BOOK: Murder at Graverly Manor by Daniel Edward Craig (2009)

I picked this mystery up off the shelves of my local public library a few weeks ago on a total whim.  I’d never heard of the author, but I was looking for something short and frivolous, and the description on the book jacket made it sound like just the thing: a spooky little “cozy” set in a bed and breakfast.

Though not particularly well-written (it’s not badly written either, mind you — just not a stand-out language-wise), I really enjoyed both the story and the main character, Trevor Lambert, a hotelier who, it turns out, is the star of a series of mysteries by author Daniel Edward Craig (the “Edward” stands for “Not THAT Daniel Craig“).  Always nice to stumble into a new batch of books, especially ones you can trust to be entertaining throw-aways when you want to take a brain break between two heavier novels, a purpose previously served well for me by Robert B. Parker’s Spenser series, RIP.

This story begins with Trevor feeling literally burned out from his last job, a gig managing a huge luxury hotel recently destroyed in a fire. (Ha! Get it? Literally burned out?)  Depressed and unemployed, Trevor moves back to his hometown, Vancouver, BC, to look for another position.

Just as he’s about to take a crappy job at a crappy hotel, a twist of fate strikes:  a big, classy, old bed and breakfast, Graverly Manor, goes on the market, and at a ridiculously low price to boot.  Immediately, Trevor wants it; he’d already been thinking he was tired of all the hustle and bustle of managing huge hotels, and a B&B seems like the perfect, quiet change he needs.

It’s not long before he figures out why Graverly Manor’s on the market for peanuts, though — it turns out its octogenarian proprietress, Lady Elinor Graverly, has to sell it fast in order to move to the UK, where she must establish residency or risk losing the family home there as well.  But Elinor isn’t in so much of a hurry she’s willing to sell the manor to just anyone.  After talking to Trevor a few times, she agrees to let him buy it, but only if he’ll work alongside her for a month so she can make sure he’s TRULY qualified.

Trevor’s not thrilled by this plan — Lady Graverly is unlikely to let him make any of the changes he’s eager to get started on before reopening under new management — but he desperately wants the place, so he agrees.  After moving in, however, he realizes he’s in for quite a ride.  Elinor is a complete mystery to him, for one thing.  On the one hand, she has very specific rules about things (mostly cocktail hour) and woe to the person who attempts to bend or break them.  On the other, she’s hardly ever around, procedures are bafflingly lax, and the place is utterly filthy.  Plus, she immediately forbids Daniel access her apartment in the manor, not even to take a peek before he signs the paperwork.  When it turns out she has an adult son with developmental disabilities living with her, this rule makes a little more sense — perhaps she doesn’t want him to get upset by the presence of strangers.  But even that is somewhat mysterious — who is this son of hers, and what happened to make him the way he is?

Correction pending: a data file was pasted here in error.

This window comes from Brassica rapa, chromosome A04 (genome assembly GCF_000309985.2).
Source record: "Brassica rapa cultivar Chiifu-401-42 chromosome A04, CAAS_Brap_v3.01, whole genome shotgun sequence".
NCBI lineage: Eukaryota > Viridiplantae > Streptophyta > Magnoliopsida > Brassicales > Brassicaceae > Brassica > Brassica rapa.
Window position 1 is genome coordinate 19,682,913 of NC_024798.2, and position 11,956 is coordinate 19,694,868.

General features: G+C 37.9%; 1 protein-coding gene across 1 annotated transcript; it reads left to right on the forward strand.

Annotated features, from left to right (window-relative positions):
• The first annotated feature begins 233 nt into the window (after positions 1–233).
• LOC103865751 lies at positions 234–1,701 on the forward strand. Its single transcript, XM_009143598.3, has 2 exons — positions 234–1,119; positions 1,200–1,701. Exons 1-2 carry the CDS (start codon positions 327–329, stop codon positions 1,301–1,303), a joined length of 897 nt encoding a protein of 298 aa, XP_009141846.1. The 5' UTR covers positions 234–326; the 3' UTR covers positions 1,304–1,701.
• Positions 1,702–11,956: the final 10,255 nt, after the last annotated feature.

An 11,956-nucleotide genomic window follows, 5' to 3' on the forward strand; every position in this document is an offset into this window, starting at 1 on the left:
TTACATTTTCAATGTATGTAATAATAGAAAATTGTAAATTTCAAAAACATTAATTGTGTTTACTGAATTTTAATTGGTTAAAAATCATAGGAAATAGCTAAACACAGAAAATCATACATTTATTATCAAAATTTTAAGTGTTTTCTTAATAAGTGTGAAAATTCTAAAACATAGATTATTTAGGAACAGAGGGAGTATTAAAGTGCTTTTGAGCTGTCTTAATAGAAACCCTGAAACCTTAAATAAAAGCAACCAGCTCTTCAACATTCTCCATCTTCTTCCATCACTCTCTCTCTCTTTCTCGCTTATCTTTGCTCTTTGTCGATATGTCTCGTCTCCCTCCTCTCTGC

The manor seems to have an eccentric personality all its own, as well.  Rumors abound that it’s haunted by Lord Graverly’s ghost, for example — he disappeared several decades back, and though Lady Graverly insists he isn’t dead (but instead ran off with the maid), suspicious events lead Trevor to suspect she might not be telling the whole truth.  The house is also full of strange sounds, terrible odors that seem to come and go, a truly evil cat, an odd elderly butler who’s been with the Graverly family forever, and a housekeeping staff of one (who also happens to be sleeping with the elderly butler — try not to think about it).

Something weird’s going on at Graverly Manor, that’s for sure, and Trevor quickly finds himself smack-dab in the middle of it.  When he begins to poke around looking for answers, he sets off a series of events (starting with the sudden disappearance of the housekeeper) that roller-coaster us to an incredible twist at the end — a twist that caught me completely by surprise (in part because I wasn’t paying all that much attention, but still), a quality I always find extremely pleasurable in a story, even when it’s a bit on the silly side, as it is here.

In short, this is a thoroughly entertaining novel, and fans of spooky stories and murder mysteries will probably enjoy it quite a bit.  I’m looking forward to reading another installment myself the next time I need a break from something weighty, so watch for more reviews coming soon!  (It may be just what I need as soon as I finish my current book, Karl Marlante’s brilliant Vietnam War novel Matterhorn, which I’m finding as heavy emotionally as it is physically (600 pages-plus!).)


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One Response to “BOOK: Murder at Graverly Manor by Daniel Edward Craig (2009)”

  1. Alisa Cabral Says:

    Sounds like a good read, tried buying it for my ebook, but no such luck. I may have to buy a physical copy LOL. While doing a quick search to see if I could get it via ebook, I came across his website, thought you would be interested.

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